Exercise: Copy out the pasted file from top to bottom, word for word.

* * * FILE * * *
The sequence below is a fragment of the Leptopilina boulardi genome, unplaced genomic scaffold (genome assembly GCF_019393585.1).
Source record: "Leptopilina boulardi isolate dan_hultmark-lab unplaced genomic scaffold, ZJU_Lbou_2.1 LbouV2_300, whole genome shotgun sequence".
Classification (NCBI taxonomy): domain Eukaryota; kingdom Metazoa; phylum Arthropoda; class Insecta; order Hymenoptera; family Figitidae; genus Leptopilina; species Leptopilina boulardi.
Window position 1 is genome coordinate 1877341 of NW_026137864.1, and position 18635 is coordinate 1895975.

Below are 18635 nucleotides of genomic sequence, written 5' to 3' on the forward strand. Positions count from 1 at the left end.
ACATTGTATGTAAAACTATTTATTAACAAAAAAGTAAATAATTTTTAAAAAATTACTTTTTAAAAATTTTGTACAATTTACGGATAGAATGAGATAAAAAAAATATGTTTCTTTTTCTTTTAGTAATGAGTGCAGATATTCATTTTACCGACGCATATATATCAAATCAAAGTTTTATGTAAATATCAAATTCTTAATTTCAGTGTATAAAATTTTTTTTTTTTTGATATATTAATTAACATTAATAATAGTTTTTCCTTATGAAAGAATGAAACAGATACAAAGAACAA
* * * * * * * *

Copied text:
The sequence below is a fragment of the Leptopilina boulardi genome, unplaced genomic scaffold (genome assembly GCF_019393585.1).
Source record: "Leptopilina boulardi isolate dan_hultmark-lab unplaced genomic scaffold, ZJU_Lbou_2.1 LbouV2_300, whole genome shotgun sequence".
Classification (NCBI taxonomy): domain Eukaryota; kingdom Metazoa; phylum Arthropoda; class Insecta; order Hymenoptera; family Figitidae; genus Leptopilina; species Leptopilina boulardi.
Window position 1 is genome coordinate 1877341 of NW_026137864.1, and position 18635 is coordinate 1895975.

Below are 18635 nucleotides of genomic sequence, written 5' to 3' on the forward strand. Positions count from 1 at the left end.
ACATTGTATGTAAAACTATTTATTAACAAAAAAGTAAATAATTTTTAAAAAATTACTTTTTAAAAATTTTGTACAATTTACGGATAGAATGAGATAAAAAAAATATGTTTCTTTTTCTTTTAGTAATGAGTGCAGATATTCATTTTACCGACGCATATATATCAAATCAAAGTTTTATGTAAATATCAAATTCTTAATTTCAGTGTATAAAATTTTTTTTTTTTTGATATATTAATTAACATTAATAATAGTTTTTCCTTATGAAAGAATGAAACAGATACAAAGAACAA